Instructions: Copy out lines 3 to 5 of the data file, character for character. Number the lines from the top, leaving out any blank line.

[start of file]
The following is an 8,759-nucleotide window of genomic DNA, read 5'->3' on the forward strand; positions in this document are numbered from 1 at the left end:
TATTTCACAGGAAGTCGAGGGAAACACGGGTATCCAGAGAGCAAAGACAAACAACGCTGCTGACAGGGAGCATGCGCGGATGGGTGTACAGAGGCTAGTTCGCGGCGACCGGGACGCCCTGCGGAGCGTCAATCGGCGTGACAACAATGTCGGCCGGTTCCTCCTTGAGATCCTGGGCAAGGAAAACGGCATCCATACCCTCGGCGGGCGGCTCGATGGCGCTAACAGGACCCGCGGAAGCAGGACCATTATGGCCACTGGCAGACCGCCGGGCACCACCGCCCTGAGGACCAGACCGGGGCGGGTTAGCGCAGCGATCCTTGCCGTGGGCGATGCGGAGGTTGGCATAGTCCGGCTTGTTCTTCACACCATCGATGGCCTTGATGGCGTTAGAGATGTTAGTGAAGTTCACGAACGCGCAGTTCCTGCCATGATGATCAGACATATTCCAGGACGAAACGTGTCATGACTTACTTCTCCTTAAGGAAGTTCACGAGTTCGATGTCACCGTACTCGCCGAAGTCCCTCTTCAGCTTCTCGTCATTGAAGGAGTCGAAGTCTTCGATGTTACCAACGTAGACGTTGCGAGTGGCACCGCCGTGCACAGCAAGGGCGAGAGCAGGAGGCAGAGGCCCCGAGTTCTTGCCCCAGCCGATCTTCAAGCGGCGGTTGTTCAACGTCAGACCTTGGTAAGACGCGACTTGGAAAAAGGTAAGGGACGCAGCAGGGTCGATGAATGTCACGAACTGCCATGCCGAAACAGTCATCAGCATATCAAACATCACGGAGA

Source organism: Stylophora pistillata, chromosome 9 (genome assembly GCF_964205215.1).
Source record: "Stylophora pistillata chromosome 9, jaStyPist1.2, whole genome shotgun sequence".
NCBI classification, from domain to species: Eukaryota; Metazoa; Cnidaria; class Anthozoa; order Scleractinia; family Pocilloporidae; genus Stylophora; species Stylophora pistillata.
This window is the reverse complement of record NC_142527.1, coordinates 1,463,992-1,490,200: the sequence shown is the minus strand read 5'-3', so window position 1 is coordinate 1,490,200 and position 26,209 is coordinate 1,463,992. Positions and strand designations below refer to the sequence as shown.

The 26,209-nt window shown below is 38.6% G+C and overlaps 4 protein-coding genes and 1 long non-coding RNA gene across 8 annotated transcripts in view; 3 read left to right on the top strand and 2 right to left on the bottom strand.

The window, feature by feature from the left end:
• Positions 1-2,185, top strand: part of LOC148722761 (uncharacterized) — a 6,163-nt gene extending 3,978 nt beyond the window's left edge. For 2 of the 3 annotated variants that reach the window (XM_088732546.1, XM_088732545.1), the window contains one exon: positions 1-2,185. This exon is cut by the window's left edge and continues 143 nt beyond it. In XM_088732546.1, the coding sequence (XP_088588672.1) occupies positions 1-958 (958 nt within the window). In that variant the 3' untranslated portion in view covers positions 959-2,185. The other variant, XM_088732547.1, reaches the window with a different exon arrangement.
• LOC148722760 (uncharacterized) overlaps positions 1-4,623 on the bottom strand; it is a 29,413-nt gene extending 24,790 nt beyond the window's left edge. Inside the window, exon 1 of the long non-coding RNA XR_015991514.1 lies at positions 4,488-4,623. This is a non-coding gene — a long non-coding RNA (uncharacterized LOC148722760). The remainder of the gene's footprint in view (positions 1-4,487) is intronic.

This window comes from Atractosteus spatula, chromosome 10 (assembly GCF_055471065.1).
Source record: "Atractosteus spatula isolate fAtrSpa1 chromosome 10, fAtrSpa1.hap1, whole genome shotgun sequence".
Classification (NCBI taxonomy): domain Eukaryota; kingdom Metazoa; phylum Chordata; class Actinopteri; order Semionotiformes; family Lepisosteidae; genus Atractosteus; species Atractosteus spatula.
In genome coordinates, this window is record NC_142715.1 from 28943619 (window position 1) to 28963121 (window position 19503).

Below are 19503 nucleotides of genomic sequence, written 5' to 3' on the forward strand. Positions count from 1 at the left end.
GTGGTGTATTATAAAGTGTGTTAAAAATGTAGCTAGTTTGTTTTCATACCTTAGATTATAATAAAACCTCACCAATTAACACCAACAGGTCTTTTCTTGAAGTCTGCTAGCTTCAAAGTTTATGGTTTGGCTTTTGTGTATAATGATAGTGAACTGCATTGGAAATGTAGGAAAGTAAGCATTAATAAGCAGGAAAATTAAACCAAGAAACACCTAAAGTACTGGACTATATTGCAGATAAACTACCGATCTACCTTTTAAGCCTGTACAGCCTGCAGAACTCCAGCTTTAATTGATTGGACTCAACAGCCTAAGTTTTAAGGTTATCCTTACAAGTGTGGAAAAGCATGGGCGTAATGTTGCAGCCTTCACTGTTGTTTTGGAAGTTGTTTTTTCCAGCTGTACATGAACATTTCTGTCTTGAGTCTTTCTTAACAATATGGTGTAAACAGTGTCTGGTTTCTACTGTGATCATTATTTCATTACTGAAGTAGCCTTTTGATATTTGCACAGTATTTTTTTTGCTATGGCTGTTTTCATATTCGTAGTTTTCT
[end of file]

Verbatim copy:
Source organism: Stylophora pistillata, chromosome 9 (genome assembly GCF_964205215.1).
Source record: "Stylophora pistillata chromosome 9, jaStyPist1.2, whole genome shotgun sequence".
NCBI classification, from domain to species: Eukaryota; Metazoa; Cnidaria; class Anthozoa; order Scleractinia; family Pocilloporidae; genus Stylophora; species Stylophora pistillata.